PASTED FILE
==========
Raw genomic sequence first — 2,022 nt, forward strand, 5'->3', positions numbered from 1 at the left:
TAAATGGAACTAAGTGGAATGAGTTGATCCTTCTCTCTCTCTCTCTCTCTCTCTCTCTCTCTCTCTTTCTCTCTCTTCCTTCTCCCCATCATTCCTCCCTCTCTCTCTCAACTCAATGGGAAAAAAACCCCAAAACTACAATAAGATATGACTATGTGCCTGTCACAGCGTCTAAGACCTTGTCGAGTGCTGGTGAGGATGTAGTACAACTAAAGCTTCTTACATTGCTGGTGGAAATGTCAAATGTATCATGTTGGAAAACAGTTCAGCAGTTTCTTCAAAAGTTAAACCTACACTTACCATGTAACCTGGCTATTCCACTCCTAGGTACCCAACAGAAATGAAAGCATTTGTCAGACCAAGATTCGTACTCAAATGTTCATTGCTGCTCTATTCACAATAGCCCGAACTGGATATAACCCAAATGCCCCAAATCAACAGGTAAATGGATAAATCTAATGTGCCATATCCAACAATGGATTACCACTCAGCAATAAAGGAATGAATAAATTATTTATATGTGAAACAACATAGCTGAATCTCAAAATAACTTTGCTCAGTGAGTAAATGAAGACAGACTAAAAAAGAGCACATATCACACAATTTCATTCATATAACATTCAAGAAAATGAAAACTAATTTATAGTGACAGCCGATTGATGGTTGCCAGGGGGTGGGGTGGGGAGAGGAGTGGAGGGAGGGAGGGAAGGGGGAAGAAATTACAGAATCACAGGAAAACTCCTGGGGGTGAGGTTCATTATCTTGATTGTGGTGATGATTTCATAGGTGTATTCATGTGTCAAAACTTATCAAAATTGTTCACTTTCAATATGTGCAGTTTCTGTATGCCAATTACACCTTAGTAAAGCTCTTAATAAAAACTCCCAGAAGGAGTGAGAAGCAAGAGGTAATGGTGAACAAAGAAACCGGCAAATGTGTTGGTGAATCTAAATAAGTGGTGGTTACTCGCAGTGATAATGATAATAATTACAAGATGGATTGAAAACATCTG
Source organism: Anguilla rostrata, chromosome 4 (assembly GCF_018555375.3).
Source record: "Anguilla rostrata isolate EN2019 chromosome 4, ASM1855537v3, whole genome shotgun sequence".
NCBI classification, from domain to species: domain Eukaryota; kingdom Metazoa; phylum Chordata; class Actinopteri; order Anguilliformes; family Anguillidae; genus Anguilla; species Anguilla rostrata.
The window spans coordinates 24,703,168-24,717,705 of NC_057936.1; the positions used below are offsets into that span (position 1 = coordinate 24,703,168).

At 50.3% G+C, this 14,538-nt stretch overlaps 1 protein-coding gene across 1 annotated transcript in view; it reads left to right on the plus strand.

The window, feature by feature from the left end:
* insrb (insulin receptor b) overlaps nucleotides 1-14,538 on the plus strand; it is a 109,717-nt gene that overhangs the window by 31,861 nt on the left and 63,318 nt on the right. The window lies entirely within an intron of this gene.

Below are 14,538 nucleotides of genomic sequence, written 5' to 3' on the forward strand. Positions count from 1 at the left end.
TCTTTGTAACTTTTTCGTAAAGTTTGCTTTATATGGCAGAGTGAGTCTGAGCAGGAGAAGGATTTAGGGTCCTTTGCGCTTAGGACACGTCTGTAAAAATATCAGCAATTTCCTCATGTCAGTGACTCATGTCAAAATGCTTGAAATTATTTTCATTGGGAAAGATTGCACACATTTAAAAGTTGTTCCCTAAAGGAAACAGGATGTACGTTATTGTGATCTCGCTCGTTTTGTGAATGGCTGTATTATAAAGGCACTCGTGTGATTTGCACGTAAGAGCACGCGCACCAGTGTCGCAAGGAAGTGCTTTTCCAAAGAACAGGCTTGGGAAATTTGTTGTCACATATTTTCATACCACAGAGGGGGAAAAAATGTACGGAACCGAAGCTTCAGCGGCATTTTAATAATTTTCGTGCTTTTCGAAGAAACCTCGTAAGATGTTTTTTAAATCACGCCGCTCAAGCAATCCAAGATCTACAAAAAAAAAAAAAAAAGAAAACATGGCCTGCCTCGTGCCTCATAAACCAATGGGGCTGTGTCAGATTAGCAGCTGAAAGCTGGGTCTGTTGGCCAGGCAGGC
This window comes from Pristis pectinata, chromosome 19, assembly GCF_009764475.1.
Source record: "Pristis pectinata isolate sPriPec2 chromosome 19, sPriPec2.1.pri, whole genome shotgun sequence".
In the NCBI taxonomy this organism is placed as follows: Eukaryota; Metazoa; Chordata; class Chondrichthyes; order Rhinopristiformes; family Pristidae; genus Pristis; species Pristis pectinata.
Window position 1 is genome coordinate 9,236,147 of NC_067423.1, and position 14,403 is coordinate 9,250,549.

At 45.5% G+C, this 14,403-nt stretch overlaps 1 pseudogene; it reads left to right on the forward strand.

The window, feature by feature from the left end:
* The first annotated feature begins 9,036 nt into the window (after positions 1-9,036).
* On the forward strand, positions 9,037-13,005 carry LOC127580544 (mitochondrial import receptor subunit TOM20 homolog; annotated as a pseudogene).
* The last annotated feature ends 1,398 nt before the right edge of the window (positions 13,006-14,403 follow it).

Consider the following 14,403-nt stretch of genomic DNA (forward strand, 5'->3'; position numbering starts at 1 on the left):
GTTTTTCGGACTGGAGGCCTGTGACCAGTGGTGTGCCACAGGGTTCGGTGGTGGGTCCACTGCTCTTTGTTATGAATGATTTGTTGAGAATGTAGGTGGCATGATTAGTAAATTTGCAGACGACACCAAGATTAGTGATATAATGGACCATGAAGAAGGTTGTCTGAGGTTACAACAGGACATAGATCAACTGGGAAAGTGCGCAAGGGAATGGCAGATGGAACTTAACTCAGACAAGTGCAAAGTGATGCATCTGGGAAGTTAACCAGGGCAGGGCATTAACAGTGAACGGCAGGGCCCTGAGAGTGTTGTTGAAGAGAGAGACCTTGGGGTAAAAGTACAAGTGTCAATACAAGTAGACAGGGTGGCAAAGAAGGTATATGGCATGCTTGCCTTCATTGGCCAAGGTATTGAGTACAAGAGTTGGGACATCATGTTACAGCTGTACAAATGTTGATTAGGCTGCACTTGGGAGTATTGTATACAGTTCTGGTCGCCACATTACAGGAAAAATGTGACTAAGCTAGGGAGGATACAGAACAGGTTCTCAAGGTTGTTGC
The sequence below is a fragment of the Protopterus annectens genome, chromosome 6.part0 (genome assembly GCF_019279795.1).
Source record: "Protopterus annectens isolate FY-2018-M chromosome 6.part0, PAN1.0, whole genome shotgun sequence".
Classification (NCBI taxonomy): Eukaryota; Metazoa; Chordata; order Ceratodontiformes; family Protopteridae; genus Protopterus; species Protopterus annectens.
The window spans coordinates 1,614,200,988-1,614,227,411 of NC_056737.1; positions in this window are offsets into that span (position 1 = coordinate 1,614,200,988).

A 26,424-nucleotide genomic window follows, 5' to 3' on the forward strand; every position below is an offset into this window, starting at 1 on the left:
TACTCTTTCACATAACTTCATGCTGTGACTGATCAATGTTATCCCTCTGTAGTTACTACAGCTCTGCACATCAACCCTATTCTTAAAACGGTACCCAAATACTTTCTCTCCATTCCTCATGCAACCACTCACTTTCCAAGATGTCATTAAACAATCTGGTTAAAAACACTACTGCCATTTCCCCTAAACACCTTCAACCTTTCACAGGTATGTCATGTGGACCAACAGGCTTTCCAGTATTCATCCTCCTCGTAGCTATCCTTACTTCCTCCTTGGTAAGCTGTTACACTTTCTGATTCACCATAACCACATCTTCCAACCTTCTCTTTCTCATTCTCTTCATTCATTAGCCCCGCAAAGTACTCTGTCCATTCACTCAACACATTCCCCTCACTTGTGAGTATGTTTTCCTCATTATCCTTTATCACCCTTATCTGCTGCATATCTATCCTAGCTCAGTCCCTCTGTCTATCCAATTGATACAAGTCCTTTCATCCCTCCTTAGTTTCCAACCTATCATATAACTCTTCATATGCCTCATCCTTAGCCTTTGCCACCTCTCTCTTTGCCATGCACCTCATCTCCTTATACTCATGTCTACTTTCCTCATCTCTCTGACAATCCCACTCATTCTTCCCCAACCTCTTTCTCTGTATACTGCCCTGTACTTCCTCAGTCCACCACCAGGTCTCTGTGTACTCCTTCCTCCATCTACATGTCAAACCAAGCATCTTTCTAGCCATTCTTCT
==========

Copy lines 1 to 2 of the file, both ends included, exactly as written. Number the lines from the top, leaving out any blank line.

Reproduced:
Raw genomic sequence first — 2,022 nt, forward strand, 5'->3', positions numbered from 1 at the left:
TAAATGGAACTAAGTGGAATGAGTTGATCCTTCTCTCTCTCTCTCTCTCTCTCTCTCTCTCTCTCTTTCTCTCTCTTCCTTCTCCCCATCATTCCTCCCTCTCTCTCTCAACTCAATGGGAAAAAAACCCCAAAACTACAATAAGATATGACTATGTGCCTGTCACAGCGTCTAAGACCTTGTCGAGTGCTGGTGAGGATGTAGTACAACTAAAGCTTCTTACATTGCTGGTGGAAATGTCAAATGTATCATGTTGGAAAACAGTTCAGCAGTTTCTTCAAAAGTTAAACCTACACTTACCATGTAACCTGGCTATTCCACTCCTAGGTACCCAACAGAAATGAAAGCATTTGTCAGACCAAGATTCGTACTCAAATGTTCATTGCTGCTCTATTCACAATAGCCCGAACTGGATATAACCCAAATGCCCCAAATCAACAGGTAAATGGATAAATCTAATGTGCCATATCCAACAATGGATTACCACTCAGCAATAAAGGAATGAATAAATTATTTATATGTGAAACAACATAGCTGAATCTCAAAATAACTTTGCTCAGTGAGTAAATGAAGACAGACTAAAAAAGAGCACATATCACACAATTTCATTCATATAACATTCAAGAAAATGAAAACTAATTTATAGTGACAGCCGATTGATGGTTGCCAGGGGGTGGGGTGGGGAGAGGAGTGGAGGGAGGGAGGGAAGGGGGAAGAAATTACAGAATCACAGGAAAACTCCTGGGGGTGAGGTTCATTATCTTGATTGTGGTGATGATTTCATAGGTGTATTCATGTGTCAAAACTTATCAAAATTGTTCACTTTCAATATGTGCAGTTTCTGTATGCCAATTACACCTTAGTAAAGCTCTTAATAAAAACTCCCAGAAGGAGTGAGAAGCAAGAGGTAATGGTGAACAAAGAAACCGGCAAATGTGTTGGTGAATCTAAATAAGTGGTGGTTACTCGCAGTGATAATGATAATAATTACAAGATGGATTGAAAACATCTG